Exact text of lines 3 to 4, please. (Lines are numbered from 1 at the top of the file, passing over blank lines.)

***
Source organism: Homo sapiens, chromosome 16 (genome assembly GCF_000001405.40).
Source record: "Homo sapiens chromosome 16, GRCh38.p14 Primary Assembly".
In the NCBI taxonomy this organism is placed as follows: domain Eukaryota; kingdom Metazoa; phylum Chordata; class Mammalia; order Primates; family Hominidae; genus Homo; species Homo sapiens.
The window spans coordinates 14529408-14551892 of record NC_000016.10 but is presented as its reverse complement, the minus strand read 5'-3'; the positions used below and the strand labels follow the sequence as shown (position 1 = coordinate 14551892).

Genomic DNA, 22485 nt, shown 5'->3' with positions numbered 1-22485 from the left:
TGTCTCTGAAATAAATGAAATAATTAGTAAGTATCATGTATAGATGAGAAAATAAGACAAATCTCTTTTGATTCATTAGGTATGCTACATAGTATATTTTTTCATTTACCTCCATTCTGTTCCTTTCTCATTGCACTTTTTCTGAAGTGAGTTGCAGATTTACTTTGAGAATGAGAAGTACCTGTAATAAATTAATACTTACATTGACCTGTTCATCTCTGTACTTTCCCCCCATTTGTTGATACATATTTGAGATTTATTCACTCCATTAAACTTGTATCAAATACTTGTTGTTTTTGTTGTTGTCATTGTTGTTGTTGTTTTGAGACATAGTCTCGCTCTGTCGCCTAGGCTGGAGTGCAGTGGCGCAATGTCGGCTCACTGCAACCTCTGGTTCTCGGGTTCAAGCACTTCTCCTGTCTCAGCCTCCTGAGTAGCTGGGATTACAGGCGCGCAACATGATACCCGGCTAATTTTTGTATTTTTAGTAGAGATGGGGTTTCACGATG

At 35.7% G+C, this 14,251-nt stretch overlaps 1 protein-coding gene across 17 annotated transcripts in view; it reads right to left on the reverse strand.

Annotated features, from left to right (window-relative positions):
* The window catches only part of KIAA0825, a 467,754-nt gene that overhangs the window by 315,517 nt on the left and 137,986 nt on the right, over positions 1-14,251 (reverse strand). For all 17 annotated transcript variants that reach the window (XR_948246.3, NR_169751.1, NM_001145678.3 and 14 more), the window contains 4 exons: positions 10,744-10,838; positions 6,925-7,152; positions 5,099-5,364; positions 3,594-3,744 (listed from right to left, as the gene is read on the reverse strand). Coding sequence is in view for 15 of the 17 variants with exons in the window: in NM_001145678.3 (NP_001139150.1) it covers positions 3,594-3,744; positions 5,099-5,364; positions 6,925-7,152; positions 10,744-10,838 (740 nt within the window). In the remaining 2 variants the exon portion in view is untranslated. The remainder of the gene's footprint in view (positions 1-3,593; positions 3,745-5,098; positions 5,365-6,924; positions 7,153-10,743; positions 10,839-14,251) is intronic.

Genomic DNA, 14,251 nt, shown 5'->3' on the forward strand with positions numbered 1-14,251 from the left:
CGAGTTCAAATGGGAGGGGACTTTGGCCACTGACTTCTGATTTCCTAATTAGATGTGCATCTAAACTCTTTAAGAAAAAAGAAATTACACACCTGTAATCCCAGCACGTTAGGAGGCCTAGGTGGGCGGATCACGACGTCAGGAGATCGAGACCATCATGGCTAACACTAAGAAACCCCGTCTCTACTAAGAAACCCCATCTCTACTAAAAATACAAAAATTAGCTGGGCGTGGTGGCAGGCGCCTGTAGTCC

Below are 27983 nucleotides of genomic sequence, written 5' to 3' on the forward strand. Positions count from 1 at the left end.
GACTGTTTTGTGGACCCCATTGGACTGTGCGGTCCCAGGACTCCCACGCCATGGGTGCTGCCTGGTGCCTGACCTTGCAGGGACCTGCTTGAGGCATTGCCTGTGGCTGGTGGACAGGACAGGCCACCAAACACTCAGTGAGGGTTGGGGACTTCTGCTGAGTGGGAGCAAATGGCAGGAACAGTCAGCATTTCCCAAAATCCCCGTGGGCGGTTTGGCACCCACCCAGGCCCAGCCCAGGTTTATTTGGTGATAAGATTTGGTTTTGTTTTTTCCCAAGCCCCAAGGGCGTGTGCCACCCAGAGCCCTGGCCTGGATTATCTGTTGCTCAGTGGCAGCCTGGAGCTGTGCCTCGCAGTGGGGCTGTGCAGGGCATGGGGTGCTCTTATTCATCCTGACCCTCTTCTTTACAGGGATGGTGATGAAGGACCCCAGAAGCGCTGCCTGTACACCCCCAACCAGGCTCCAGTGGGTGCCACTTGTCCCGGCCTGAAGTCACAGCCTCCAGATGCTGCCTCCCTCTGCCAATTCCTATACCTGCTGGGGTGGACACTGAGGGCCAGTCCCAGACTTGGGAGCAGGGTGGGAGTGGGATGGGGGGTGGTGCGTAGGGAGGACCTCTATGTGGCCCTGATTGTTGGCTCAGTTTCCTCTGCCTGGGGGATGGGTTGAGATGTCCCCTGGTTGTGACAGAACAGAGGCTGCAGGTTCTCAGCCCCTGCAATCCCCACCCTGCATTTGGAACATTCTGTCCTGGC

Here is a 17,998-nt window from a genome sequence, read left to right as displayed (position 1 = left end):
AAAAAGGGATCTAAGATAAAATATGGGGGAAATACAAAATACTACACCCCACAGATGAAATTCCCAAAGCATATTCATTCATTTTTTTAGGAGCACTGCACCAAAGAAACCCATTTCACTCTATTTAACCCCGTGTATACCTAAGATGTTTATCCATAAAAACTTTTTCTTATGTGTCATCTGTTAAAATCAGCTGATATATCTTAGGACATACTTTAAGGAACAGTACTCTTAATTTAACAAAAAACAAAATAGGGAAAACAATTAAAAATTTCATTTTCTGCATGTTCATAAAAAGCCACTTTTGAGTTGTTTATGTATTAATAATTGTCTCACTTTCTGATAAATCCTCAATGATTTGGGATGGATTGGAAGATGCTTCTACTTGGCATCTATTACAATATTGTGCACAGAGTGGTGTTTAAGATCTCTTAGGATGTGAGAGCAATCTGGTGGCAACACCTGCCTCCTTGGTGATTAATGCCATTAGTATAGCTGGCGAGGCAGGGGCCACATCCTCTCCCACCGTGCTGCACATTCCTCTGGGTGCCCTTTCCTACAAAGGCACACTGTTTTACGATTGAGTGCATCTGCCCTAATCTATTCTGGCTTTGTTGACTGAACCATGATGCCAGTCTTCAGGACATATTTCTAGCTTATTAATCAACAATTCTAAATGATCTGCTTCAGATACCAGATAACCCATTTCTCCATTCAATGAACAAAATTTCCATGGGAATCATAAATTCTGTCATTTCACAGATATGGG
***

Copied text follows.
In the NCBI taxonomy this organism is placed as follows: domain Eukaryota; kingdom Metazoa; phylum Chordata; class Mammalia; order Primates; family Hominidae; genus Homo; species Homo sapiens.
The window spans coordinates 14529408-14551892 of record NC_000016.10 but is presented as its reverse complement, the minus strand read 5'-3'; the positions used below and the strand labels follow the sequence as shown (position 1 = coordinate 14551892).